Help 15,000 Ugandan grandmothers care for children

by The Nyaka AIDS Orphans Project
Help 15,000 Ugandan grandmothers care for children
Help 15,000 Ugandan grandmothers care for children
Help 15,000 Ugandan grandmothers care for children
Help 15,000 Ugandan grandmothers care for children
Help 15,000 Ugandan grandmothers care for children
Help 15,000 Ugandan grandmothers care for children
Help 15,000 Ugandan grandmothers care for children
Help 15,000 Ugandan grandmothers care for children
Help 15,000 Ugandan grandmothers care for children
Help 15,000 Ugandan grandmothers care for children
Help 15,000 Ugandan grandmothers care for children
Help 15,000 Ugandan grandmothers care for children
Help 15,000 Ugandan grandmothers care for children
Help 15,000 Ugandan grandmothers care for children
Help 15,000 Ugandan grandmothers care for children
Help 15,000 Ugandan grandmothers care for children
Help 15,000 Ugandan grandmothers care for children
Help 15,000 Ugandan grandmothers care for children
Help 15,000 Ugandan grandmothers care for children
Help 15,000 Ugandan grandmothers care for children
Help 15,000 Ugandan grandmothers care for children
Help 15,000 Ugandan grandmothers care for children
Help 15,000 Ugandan grandmothers care for children
Help 15,000 Ugandan grandmothers care for children
Help 15,000 Ugandan grandmothers care for children
Help 15,000 Ugandan grandmothers care for children
Help 15,000 Ugandan grandmothers care for children
Help 15,000 Ugandan grandmothers care for children
Help 15,000 Ugandan grandmothers care for children
Help 15,000 Ugandan grandmothers care for children
Help 15,000 Ugandan grandmothers care for children
Help 15,000 Ugandan grandmothers care for children
Help 15,000 Ugandan grandmothers care for children
Help 15,000 Ugandan grandmothers care for children
Help 15,000 Ugandan grandmothers care for children
Help 15,000 Ugandan grandmothers care for children
Help 15,000 Ugandan grandmothers care for children
Help 15,000 Ugandan grandmothers care for children
Help 15,000 Ugandan grandmothers care for children
Help 15,000 Ugandan grandmothers care for children
Phausta & Family In Front Of Grass Thatched Home
Phausta & Family In Front Of Grass Thatched Home

Phausta is an 84-year-old grandmother from Rukungiri district. Phausta cares for six of her biological grandchildren due to their mother and father not being able to provide for them. 

Currently, Phausta and her grandchildren live in a small grass thatched house which also doubles as the kitchen and uses the neighbors pit latrine as they do not have one of their own. Sometimes the neighbor’s pit latrine is locked, so Phausta and her family are forced to use the bathroom outside in the banana farm. This poses a risk to their health and that of the community in general.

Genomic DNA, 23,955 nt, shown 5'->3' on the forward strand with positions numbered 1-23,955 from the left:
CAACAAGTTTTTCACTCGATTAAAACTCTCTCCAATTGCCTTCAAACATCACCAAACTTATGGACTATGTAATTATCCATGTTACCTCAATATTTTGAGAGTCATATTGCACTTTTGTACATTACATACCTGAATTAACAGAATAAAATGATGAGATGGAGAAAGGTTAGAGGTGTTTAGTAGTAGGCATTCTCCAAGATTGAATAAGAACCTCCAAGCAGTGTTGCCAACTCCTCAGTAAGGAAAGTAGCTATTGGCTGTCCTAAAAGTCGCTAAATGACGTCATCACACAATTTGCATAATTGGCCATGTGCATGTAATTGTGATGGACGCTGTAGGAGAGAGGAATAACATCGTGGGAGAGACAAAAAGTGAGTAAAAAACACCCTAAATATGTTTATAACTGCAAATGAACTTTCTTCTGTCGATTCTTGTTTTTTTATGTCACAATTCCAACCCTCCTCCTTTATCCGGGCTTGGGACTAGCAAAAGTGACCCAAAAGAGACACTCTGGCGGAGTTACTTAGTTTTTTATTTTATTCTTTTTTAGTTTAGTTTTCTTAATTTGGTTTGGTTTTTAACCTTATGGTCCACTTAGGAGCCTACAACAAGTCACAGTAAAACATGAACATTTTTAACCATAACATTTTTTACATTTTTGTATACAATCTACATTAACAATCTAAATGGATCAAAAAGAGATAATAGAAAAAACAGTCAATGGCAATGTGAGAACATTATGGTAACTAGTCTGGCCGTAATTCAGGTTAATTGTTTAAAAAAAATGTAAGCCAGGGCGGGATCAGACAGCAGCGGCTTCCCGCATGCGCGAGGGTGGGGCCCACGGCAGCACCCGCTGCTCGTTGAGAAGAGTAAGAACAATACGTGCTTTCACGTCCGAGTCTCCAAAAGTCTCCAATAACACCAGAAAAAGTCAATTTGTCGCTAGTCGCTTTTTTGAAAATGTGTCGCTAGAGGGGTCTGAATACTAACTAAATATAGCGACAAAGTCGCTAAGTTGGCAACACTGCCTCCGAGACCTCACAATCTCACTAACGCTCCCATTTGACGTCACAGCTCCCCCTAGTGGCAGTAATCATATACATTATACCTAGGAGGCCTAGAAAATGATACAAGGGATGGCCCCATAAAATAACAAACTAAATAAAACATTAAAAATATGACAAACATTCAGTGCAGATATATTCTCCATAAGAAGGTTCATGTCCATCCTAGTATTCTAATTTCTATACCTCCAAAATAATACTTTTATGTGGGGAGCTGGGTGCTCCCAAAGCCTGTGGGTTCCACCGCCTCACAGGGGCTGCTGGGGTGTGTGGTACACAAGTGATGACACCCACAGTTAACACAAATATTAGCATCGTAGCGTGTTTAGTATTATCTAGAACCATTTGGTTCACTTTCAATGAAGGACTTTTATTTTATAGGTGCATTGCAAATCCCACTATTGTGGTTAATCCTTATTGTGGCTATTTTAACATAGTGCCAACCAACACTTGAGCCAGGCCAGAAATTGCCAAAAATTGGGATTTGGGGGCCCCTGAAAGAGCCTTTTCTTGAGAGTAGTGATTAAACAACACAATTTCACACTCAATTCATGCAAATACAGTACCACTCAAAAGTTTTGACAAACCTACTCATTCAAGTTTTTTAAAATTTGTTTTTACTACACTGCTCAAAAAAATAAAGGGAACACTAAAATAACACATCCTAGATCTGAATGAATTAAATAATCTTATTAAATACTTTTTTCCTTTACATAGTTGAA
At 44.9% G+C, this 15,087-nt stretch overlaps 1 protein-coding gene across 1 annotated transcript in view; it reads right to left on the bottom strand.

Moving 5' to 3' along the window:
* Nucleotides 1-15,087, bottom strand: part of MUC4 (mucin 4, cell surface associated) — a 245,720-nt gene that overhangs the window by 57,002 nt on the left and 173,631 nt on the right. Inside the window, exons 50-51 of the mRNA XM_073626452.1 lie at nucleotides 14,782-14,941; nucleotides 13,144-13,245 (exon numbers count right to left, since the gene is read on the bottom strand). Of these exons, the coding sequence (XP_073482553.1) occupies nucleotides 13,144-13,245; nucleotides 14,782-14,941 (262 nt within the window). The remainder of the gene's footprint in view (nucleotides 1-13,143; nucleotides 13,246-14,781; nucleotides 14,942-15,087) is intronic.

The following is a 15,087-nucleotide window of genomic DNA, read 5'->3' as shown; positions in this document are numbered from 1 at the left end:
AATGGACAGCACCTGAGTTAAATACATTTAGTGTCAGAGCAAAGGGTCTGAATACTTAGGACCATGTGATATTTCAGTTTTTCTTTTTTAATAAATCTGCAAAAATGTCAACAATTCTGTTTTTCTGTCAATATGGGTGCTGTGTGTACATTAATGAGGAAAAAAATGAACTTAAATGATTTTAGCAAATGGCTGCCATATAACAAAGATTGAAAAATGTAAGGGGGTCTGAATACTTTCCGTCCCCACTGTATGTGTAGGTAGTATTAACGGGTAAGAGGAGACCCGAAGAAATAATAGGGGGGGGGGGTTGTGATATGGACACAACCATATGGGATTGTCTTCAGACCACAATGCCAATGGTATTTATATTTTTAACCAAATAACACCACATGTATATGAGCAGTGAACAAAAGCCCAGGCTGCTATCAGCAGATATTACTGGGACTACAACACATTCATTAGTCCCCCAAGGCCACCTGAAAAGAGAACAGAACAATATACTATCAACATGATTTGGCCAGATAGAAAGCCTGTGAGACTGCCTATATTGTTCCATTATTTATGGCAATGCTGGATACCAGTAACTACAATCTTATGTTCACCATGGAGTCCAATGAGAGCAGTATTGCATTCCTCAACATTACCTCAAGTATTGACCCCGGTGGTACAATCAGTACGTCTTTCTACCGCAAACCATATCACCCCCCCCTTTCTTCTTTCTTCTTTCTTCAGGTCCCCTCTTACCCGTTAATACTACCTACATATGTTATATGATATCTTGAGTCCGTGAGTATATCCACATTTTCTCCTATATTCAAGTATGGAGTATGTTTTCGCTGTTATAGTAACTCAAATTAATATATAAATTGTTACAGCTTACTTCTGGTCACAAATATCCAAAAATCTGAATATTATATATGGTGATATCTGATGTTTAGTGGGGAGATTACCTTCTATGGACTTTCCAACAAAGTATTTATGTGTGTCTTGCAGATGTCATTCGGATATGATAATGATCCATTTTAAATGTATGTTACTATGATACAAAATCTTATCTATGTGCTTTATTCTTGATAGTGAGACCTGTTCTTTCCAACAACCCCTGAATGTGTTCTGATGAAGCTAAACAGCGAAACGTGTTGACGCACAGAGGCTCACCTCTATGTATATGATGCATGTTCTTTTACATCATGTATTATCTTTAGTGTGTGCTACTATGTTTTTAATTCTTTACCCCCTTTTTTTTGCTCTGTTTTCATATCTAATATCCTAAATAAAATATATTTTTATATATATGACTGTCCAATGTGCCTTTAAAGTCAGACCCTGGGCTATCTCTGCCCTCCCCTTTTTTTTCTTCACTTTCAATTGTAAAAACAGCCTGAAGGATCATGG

This year, Nyaka will be constructing a new house including a kitchen and pit latrine for Phausta’s family and improve their standard of living!

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Peace With Her Sewing Machine
Peace With Her Sewing Machine

Peace is the 57-year-old biological grandmother of two, Sheilah (ten) and Violah (seven). Peace’s daughter and her husband separated after Sheilah and Violah were born. Peace was left to care for her grandchildren after the unfortunate passing of Peace’s daughter. Peace was able to use her tailoring skills to make additional income by borrowing 500,000 shillings ($141.71) in revolving funds from her granny group. With the microloan and money from selling some of her piglets she was able to acquire a sewing machine.

Peace is well known in her community for her expertise in tailoring. Schools from nearby go to her to make uniforms. She is always able to service her loans on time with the profits from tailoring clothes. Peace continues to raise pigs which enables her to see her grandchildren through school. Peace says, “My eldest grandchild dreams of becoming a doctor and the youngest dreams of becoming a teacher and I am optimistic that with the Nyaka Microfinance Program in place, their dreams will be fulfilled.” 

___________

On Monday, January 10th, 2022 Nyaka welcomed children back to school! In order to keep our community safe, teachers and support staff have been vaccinated. Daily, staff members are doing all they can to follow the strict Ugandan Ministry of Health’s (MoH) operating guidelines including cleaning, maintenance, the provision of hand washing stations, masks for all students, plans for COVID-19 safe classrooms, etc. Medical personnel from the local Kambuga hospital, have visited Nyaka to address staff and students at the Nyaka Vocational Secondary School (NVSS) to provide additional guidance on how to stay safe.